Jinsei Tue 18-Jun-13 22:58:36

But surely it's pretty obvious when you marry a "foreigner" that you won't share the same language or cultural references. Bit late to start thinking about it now...

ToysRLuv Tue 18-Jun-13 22:50:33

I think the OP might be sad, because his DP won't ever share the same native language and (historical) cultural references, so there will always be a barrier there (however tiny). Is that right, OP?

If that's the case, OP, then I sort of understand you, but at the same time, I feel that the good things about an intercultural relationship outweigh the negatives (or at least neutralise them).

Jinsei Tue 18-Jun-13 22:42:56

I would rather she spoke to me in whatever language she felt more comfortable with, which will more than likely be Spanish as this is her native language.

So what is the point of this thread, then? confused

chicoingles Tue 18-Jun-13 22:36:27

I would rather she spoke to me in whatever language she felt more comfortable with, which will more than likely be Spanish as this is her native language.

TheDoctrineOfAllan Tue 18-Jun-13 22:04:06

Thanks for your answer.

Can you also answer my question about why how you want her to communicate is more important than how she wants to communicate?

chicoingles Tue 18-Jun-13 21:48:10

TheDoctrineOfAllan - I don't know how long they've been together but I'd say about 6 years or so. As far as I know from what she's told me he only knows a few swear words in Polish. When I said a few things I know in Polish, she said I know more Polish than him. So she will be using English literally all the time apart from when she goes back to see her family in Poland which is rarely according to what she's told me.

Shutupanddrive Tue 18-Jun-13 21:27:17


roseum Tue 18-Jun-13 21:22:22

My DH is Danish, brought up bilingual (in Denmark) as his mother is English. He has now lived in the UK for over half his life. He speaks perfect English, no accent (unlike his brother, who had the same upbringing but lives in Denmark).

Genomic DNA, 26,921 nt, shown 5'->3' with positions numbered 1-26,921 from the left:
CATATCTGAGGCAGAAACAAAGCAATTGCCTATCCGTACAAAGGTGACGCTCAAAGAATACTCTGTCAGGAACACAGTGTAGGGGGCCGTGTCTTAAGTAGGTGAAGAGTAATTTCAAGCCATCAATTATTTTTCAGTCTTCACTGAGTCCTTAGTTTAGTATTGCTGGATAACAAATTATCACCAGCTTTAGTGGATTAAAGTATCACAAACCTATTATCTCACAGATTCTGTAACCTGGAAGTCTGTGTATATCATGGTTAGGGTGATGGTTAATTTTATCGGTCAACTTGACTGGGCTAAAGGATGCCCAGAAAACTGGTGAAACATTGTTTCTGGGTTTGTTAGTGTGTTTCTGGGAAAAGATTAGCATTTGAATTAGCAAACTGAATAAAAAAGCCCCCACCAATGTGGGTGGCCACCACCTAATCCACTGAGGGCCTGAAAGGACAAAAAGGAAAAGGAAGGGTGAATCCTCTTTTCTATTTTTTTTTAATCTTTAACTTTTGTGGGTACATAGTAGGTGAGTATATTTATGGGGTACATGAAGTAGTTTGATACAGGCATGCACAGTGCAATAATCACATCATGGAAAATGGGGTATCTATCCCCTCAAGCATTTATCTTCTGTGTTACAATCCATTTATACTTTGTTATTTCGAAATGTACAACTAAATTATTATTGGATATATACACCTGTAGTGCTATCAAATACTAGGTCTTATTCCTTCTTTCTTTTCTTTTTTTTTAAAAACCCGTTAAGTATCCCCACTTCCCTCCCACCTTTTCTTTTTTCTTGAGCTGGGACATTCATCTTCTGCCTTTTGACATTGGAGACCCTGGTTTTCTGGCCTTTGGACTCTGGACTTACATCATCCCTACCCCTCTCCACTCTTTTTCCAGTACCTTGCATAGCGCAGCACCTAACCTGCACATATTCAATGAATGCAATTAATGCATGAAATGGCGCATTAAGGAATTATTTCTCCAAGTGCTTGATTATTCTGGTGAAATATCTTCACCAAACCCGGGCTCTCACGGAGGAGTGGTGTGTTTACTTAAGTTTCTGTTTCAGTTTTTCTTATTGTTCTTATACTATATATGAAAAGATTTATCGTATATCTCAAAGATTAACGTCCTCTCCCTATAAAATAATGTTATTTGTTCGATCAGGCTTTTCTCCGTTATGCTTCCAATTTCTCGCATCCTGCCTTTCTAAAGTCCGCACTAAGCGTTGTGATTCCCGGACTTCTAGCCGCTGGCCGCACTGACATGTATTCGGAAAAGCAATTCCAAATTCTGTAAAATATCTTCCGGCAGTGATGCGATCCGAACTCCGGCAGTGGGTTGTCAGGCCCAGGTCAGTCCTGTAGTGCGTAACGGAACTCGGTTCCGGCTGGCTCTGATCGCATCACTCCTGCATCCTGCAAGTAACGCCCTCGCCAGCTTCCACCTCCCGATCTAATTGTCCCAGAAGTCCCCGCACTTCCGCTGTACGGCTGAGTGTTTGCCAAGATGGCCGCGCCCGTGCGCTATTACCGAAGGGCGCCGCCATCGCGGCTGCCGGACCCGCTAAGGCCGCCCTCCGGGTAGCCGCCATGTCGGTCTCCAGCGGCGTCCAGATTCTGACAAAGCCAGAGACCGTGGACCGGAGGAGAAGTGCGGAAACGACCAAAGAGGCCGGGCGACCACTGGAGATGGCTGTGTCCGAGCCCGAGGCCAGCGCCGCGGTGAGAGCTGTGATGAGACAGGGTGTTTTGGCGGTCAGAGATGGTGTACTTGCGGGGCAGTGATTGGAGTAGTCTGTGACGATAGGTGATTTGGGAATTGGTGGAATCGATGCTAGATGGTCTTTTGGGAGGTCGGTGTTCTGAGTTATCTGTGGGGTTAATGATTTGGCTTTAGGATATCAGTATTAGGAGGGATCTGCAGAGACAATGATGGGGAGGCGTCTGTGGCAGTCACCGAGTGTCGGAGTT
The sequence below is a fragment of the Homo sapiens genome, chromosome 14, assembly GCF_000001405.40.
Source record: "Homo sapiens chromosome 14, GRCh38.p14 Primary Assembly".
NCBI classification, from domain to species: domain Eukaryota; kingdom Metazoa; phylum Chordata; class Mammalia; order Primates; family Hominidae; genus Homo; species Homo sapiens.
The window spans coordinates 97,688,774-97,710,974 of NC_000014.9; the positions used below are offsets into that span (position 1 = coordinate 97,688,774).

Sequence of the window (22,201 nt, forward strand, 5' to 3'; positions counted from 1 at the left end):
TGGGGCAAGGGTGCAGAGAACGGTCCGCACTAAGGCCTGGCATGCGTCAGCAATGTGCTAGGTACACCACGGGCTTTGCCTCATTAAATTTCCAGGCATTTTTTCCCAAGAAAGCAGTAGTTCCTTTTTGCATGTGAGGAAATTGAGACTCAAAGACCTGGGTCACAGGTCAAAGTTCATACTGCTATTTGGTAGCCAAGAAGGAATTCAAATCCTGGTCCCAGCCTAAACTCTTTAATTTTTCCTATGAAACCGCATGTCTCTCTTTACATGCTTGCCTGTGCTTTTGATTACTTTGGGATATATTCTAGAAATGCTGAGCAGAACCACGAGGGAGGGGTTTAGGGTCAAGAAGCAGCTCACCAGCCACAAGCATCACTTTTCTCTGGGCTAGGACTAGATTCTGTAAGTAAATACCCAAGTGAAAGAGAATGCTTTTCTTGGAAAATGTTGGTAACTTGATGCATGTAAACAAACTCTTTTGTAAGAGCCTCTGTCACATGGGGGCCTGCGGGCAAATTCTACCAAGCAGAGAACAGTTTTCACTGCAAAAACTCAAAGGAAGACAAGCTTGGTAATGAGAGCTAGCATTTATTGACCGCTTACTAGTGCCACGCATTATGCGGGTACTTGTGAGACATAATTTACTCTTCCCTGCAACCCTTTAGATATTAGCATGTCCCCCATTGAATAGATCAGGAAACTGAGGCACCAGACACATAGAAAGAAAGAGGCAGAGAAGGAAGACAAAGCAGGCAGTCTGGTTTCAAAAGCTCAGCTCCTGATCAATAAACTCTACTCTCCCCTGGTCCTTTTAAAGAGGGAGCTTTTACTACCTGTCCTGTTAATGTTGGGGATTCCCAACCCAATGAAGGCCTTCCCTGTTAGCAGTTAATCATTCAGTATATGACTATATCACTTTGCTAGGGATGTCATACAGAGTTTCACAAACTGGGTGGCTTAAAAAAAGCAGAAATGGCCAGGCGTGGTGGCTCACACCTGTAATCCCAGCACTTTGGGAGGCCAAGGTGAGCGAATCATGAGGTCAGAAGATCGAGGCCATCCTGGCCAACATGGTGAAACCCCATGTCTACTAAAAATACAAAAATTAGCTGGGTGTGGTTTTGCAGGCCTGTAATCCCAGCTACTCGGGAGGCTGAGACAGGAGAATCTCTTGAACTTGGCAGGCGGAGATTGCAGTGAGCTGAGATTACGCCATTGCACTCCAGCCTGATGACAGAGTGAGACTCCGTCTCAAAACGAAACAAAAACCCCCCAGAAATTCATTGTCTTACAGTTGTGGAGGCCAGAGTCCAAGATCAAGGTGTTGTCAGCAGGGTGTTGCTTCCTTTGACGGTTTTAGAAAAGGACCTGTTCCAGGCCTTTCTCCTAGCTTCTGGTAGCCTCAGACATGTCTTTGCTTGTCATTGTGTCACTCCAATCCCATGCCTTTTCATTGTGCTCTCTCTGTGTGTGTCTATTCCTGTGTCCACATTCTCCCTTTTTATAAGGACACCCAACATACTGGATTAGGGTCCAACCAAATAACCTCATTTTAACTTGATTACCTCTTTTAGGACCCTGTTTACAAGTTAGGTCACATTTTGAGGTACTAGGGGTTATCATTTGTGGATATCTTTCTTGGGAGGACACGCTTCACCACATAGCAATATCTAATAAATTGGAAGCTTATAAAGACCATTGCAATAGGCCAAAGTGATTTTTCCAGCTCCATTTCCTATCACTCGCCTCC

We talk to each other in English, because I don't understand much Danish - I wish I did, but finding somewhere to learn it has proven really difficult. I would never seek to prevent him speaking Danish - why would I? It is part of who he is. Now we have DS, DH speaks to him in Danish, so hopefully DS will grow up bilingual.

Different languages have different words/ concepts, so (according to DH) some ideas are easier to express in one language than the other - my PIL certainly used this to great effect, they would switch between languages, often mid-sentence, if they could express themselves more clearly in the other language.

Being bilingual is an amazing skill, I cannot understand why you would seek to limit your DP by preventing her speaking her mother tongue. However, you may find that the longer you live in the UK, the more your DP's English improves - DH says he certainly didn't speak it so well, or without an accent when he moved here, but that is some 20ish years ago.

LoveSewingBee Tue 18-Jun-13 20:32:48

OP - you are not the yoni bloke by any chance?

I think that this is all a wind up.

StuntGirl Tue 18-Jun-13 16:20:50

YAB a twat.


MummyAbroad Tue 18-Jun-13 16:04:24

well, now I am back in your time zone I see the thread has grown and it is still unanimous in deciding that YABU!

Just want to add to all the other examples given above that I too have been in 2 long term bilingual relationships, where, and in both cases, both languages were spoken. I also have several bi-lingual couple friends, and in my 11 years in this country have been friends with a great great many more, ALL of which use/d both languages. In fact I have NEVER heard of, and refuse to believe, that there are some bi-lingual couples, who both understand each others languages, where only one language is spoken. Your idea that this seems to go on all the time, is therefore quite wrong. If you really do know a couple like this, I would suggest that their relationship probably wont last very long.

cory Tue 18-Jun-13 15:50:58

For one thing, I think it is going to be very, very difficult to bring the children up bilingual if their father has such a negative attitude towards their mother's language. OPOL demands a huge commitment by the parent of the minority language: how do you expect your dp to keep that up if she is not allowed to use her language until they are born?